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KAI RYSSDAL: You’ve might have heard of the Linux operating system. Software some guy wrote and threw out on the Web so that anybody could fiddle with it, tweak it and theoretically make it better. That’s not necessarily a good way to make money, but you follow the general idea, right? Counting on other people’s expertise to improve a product. Now think for a second about computer games, a multi-billion dollar industry, always on the look-out for new talent. People who can design the new thing. If you’re the creative type, Microsoft has something right up your alley. Marketplace’s Lisa Napoli has details.
Chris Grant of the gaming blog Joystiq.com says he thinks a lot of people will be. The X-Box isn’t the most popular gaming console out there, but this product could change that:
CHRIS GRANT: If their follow-through matches their ambition on this, I would assume it’ll also be a huge success. . . . People are going to be able to create games, upload games, you can download your friends’ games, watch other peoples’ games. Certain games could get really popular. They’d even create some kind of marketplace so people could purchase and sell games.
Just like the cheap home video camera allowed people to make films, and the Internet let them post them for all the world to see, Microsoft’s hoping its move will democratize the $7 billion business of game-making.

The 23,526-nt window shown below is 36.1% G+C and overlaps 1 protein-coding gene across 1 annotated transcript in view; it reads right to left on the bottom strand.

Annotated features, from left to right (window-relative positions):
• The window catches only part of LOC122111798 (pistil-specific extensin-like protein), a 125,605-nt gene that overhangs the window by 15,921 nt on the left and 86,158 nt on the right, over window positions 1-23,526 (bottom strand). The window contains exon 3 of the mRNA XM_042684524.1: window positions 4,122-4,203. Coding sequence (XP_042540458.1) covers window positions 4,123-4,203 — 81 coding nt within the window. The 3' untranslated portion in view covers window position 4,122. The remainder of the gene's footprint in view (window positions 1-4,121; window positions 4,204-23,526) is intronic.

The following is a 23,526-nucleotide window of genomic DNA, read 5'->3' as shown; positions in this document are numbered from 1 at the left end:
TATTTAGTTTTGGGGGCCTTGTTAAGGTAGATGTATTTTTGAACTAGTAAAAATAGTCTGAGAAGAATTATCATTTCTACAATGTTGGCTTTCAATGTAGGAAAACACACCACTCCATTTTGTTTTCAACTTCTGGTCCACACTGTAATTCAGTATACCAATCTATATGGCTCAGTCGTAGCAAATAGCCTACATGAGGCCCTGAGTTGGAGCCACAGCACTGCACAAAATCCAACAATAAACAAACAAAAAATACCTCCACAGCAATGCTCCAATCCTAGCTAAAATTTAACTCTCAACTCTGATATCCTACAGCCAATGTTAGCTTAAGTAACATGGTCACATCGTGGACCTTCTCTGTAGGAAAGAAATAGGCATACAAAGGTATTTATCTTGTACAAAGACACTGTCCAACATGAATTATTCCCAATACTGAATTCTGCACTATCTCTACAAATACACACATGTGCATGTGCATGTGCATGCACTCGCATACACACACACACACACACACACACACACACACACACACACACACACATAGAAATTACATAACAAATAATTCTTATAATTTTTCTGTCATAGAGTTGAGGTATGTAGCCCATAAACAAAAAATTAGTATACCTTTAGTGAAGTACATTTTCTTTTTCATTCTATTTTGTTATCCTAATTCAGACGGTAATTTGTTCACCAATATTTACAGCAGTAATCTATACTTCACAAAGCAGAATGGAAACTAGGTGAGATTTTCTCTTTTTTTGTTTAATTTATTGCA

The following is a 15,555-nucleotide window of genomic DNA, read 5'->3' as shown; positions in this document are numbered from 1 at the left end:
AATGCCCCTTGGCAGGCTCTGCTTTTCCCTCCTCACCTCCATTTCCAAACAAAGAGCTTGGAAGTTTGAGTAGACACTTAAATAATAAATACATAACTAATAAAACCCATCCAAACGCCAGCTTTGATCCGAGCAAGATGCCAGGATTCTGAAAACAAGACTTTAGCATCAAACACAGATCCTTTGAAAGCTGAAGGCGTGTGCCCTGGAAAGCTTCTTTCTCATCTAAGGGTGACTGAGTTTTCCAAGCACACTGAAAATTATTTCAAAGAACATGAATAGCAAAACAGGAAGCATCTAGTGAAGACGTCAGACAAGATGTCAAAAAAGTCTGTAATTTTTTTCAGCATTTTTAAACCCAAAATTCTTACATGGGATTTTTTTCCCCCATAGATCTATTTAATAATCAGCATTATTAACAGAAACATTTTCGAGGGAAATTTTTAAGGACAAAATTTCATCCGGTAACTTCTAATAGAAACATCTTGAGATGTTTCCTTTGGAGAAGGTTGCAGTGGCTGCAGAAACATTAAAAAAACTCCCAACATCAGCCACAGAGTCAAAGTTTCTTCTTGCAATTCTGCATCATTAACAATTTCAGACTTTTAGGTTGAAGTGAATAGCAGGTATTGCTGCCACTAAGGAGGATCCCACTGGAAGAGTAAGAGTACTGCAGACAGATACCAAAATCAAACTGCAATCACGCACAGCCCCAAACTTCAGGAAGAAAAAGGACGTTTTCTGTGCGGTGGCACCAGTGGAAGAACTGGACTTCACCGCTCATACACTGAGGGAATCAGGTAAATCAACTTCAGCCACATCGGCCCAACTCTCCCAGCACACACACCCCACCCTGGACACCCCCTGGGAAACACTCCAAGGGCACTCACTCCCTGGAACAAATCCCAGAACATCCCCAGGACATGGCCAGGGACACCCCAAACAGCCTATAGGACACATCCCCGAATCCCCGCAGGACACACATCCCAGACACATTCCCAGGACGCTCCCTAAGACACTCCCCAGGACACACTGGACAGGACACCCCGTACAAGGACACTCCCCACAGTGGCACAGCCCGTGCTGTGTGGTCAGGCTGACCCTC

Chris Swain teaches game development at the University of Southern California. He says the new program will also give Microsoft a window to scout new talent and ideas:
CHRIS SWAIN: The more developers they have on the platform, the more likely they’re going to get good content on the platform. Those people will be starting out doing maybe things on their own, but then maybe they’ll be the ones building the big Triple-A titles in a few years as well.
Those Triple-A titles are the video game equivalent of the big-budget Hollywood blockbuster. Given how the gaming industry continues to capture entertainment dollars and time — more than half of Americans play them — today’s move could give the mighty Microsoft a lock on something other than the desktop.
In Los Angeles, I’m Lisa Napolli for Marketplace.
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